The placement of the picture hangers was based on the top holes that were already in my wall (where the mirror clips used to be.)
The two holes in the wall were 13 3/8" apart, so I centered my picture hangers that distance apart at the top of my frame.
Note - I switched out some of the mirror clips for shorter mirror clips because I messed up with the dimensions. See FAQs below so that you don't make the same mistake!
Step 5: Hang Frame
There should be some holes in your wall where the mirror clips used to attached. These holes should either A) be at studs, or B) be secured in place by wall anchors.
Because of this, the hard work for hanging is already done. All you need to do is add a screw into each of the holes. Don't screw it in all the way; leave a 1/4" or so poking out for the picture hangers to catch on.
Then test your frame to make sure it works!
Step 6: Finish Frame
I painted my frame with a black spray paint
Then I slid the mirror into place and hung it on the wall.
How did you determine the frame dimensions?
Before you start this, you need to already have decided two things:
- The width of the frame and,
- the amount of overlap between the frame and the mirror.
The width of the frame will be dependent on what wood you purchased.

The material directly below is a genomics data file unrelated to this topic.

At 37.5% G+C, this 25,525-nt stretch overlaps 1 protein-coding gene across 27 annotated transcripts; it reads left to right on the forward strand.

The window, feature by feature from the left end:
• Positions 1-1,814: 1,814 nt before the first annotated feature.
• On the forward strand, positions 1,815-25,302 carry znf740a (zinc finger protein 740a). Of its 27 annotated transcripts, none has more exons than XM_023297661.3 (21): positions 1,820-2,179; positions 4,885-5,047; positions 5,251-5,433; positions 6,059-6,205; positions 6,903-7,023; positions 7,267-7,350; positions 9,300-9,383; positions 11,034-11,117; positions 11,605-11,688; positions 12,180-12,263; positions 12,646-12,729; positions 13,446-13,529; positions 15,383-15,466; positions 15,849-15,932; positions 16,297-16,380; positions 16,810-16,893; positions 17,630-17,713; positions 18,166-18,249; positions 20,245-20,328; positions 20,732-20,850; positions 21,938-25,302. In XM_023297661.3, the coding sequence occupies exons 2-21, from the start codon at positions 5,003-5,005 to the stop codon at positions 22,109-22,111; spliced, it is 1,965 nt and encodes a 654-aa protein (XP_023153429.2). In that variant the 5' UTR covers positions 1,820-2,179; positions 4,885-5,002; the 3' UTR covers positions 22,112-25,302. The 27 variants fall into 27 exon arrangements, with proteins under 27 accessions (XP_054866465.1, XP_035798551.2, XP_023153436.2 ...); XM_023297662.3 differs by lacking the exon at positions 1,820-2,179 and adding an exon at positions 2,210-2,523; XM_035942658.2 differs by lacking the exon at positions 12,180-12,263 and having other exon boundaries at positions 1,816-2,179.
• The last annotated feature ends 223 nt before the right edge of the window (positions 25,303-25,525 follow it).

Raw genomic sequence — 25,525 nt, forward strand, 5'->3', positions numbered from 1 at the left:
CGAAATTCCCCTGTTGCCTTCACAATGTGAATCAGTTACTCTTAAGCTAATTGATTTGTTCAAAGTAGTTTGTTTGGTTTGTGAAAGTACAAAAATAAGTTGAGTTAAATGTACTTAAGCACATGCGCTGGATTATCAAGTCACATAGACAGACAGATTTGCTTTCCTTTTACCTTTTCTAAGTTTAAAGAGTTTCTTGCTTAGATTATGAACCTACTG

Note: The nominal name of wood is not an accurate size measurement of the piece. If you've purchased a 1x3, the actual width is 2 1/2." If you've purchased a 1x4, the actual width is 3 1/2."
As for the overlap between the frame and the mirror, it should be greater than the length of the mirror clip. The why is hard to explain, so just trust me when I say things wont work otherwise.
I should know. This is the mistake I made. I had to substitute a different style of mirror clip on the top to make things work.
Then, you can use the following formula to come up with the "height" length:
Height = Mirror Height + 2(Frame Width) - 2(Overlap)
If you like math and want to see where this comes from, here's my best attempt at a color-coded picture:
You can find the "width" length with this formula:
Width = Mirror Width - 2(Overlap)
Once again, here's a picture: